Tuesday, September 12, 2017

Owl-Star!

Every Friday, I select a new student to be Owl-Star.  Our Owl-Star is someone who has shown exceptional behavior in the classroom and been an excellent role model for others.

We skip the traditional Writing Workshop lesson on Fridays in favor of writing for our Owl-Star.  The selected student tells us how old they are and what some of their favorite things are: color, food, toy and thing to do.  Students must copy the first two sentences I write and then choose one of the others to copy.  Then they draw a picture of themselves with the Owl-Star. If they finish before time is up, they can also add a sentence of their own.  

This is a great time to work on handwriting and other writing conventions such as spacing and punctuation!

I bind all of the writing into a book for the Owl-Star to keep as a kindergarten keepsake.  They also get a certificate and our class mascot, Owlison, for the week.  Students are supposed to write in the log about what they did with Owlison and glue one or two pictures of their adventure to share with the class.  Owl-Stars also get to help Mrs. Steeh lead the class in the Kindergarten, Kindergarten, Who Do You See? book. 

This week, we got our FIRST Owl-Star! Congratulations, Hunter!





Wednesday, September 6, 2017

Week Highlights

Students got a chance to pick out a book they'd like to listen to over and over again at home.  They took the books home for the long weekend, and when they returned they got to "read" them to the whole class! These are now special, favorite books for the students.   It was so cute to hear their expression as different characters were speaking or as feelings changed!

For students who needed extra practice writing numbers, we worked in small group with sand trays to practice tracing and independently forming numerals.  The tactile process of writing in sand can make formation steps a lot easier to remember.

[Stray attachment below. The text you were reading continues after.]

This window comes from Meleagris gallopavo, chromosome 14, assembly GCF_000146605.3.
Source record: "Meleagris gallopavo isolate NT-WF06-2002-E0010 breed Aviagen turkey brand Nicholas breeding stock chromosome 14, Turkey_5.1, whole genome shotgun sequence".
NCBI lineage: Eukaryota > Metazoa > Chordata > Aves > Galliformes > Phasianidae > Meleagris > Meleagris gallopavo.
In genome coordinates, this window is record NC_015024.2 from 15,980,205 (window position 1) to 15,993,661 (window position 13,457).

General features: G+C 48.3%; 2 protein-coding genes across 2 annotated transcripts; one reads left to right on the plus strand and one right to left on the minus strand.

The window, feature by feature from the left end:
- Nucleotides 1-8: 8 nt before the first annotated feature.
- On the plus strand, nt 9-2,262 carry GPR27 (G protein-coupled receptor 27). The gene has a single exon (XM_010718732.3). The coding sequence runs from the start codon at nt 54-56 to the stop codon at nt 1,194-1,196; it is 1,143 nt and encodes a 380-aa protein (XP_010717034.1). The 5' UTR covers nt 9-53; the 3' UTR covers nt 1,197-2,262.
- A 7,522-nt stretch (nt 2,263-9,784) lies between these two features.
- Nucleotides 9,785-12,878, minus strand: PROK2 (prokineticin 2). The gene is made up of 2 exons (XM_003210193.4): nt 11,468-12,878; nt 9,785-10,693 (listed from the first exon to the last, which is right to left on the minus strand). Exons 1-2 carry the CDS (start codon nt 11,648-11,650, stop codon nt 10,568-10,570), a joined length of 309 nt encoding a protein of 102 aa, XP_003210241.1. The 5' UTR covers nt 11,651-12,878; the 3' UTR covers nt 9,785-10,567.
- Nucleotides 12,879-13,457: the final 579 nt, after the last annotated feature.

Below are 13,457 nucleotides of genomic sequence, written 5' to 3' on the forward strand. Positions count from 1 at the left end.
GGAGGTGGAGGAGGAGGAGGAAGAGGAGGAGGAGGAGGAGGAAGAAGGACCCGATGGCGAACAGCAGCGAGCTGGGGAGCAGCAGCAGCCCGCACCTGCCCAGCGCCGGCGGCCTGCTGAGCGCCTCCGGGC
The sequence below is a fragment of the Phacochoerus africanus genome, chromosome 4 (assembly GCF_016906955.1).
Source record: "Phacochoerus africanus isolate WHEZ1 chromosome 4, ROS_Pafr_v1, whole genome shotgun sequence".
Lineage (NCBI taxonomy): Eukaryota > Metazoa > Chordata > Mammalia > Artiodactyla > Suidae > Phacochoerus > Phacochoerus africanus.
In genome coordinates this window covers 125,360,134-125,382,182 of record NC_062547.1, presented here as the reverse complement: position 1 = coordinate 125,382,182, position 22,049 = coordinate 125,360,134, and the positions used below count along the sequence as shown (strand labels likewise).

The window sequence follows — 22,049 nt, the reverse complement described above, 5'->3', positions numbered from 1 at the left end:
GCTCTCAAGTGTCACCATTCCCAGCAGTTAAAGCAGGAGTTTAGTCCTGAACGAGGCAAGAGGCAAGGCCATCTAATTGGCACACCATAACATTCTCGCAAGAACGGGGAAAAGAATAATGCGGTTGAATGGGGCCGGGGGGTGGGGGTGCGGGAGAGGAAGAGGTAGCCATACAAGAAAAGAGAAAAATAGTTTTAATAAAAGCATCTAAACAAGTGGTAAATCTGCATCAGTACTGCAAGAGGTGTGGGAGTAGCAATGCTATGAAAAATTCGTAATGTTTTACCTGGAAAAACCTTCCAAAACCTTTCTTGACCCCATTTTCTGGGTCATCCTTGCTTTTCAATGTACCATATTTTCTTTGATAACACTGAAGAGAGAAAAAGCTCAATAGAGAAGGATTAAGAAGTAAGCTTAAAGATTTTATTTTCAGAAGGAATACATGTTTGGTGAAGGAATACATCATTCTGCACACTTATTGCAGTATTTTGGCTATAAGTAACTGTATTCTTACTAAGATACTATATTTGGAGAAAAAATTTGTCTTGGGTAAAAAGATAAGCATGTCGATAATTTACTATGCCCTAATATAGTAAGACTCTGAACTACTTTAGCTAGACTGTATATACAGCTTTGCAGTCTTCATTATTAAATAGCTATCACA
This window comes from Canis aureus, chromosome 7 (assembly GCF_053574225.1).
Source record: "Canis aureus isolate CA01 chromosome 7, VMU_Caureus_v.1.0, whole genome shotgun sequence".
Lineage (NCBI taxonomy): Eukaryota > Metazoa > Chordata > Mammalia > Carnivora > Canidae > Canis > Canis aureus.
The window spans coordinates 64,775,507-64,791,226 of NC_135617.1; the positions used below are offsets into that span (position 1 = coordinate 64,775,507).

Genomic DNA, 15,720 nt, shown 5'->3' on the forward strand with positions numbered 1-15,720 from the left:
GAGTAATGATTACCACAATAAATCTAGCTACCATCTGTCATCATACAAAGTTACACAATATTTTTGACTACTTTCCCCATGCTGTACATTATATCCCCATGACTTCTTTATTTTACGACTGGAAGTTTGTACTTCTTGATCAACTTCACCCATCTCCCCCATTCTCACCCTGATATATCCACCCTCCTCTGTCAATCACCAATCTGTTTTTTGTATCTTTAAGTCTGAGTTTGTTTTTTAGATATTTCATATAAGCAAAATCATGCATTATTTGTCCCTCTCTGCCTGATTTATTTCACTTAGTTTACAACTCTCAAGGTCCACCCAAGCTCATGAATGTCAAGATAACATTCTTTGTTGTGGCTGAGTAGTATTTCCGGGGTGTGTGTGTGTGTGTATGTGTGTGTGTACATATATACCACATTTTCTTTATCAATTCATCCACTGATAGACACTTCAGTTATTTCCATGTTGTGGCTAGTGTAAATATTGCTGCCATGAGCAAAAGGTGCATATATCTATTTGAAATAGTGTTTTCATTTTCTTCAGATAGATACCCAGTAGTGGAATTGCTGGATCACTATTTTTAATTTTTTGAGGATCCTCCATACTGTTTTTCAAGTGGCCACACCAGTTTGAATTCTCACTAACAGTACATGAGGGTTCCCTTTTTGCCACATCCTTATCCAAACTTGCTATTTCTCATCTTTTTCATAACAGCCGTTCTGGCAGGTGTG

In Science, we used our five senses to analyze and sort a ton of lids!

In Social Studies, we've gotten into community helpers and the jobs they do. 




Friday, September 1, 2017

Kindergarten, Kindergarten, Who Do You See?

Guys, Mrs. Steeh has the best ideas.  I just love them!  When she realized how much difficulty the kids were having remembering each others' names, she made this book.  To introduce it, she reads Brown Bear, Brown Bear, What Do You See?  When the kids had the pattern, she showed them how she made a book with each member of our class asking who you see.

Every day, she mixes up the order of students' pictures, so that they'll have to say a different peer's name each time.


They're catching onto the names so quickly now! 



Friday, August 25, 2017

Partner Work

Sure, learning is fun on your own, but we all know it's better when you have a partner and can talk about what you're learning about.  This week we got our reading, writing and math partners! (Ok, writing partners really just end up being who you sit next to on the carpet, but that's fine.)  


In the top two pictures below, you'll see students reading their writing to their partner and discussing what they can add to their stories.  In the bottom two, you'll see students working to illustrate a story I'm sharing aloud and the labels we stretch out together - "handstand." The focus here was to not give up, even when the picture was hard to draw and the word was hard to sound out.  We just kept trying.

Students work with their math partners at tubs (stations) once they've finished their independent work.  We've been working on writing numerals and counting & writing to represent how many objects there are.  As students turn in their work, they go grab their assigned math tub and work with their partner on the activity.  Students go to two math tubs a day.   Currently, all math tubs are on counting, forming and recognizing numbers.  


In small-group math, we've been focused on counting and ways to represent numbers.  For example, if we put six shells on the beach, it could be 2 in the water and 4 on the sand (2 and 4), 3 in the water and 3 on the sand (3 and 3) or 4 on the water and 2 in the sand (4 and 2).  It could, of course, be other combinations as well, but these are the only ones that this group chose as they represented six.  


In Science, we've discussed the five senses and began working with our sense of touch alone using grab bags.  Students could reach in the bag, feel and describe what they were feeling, and make a guess as to what the item might be.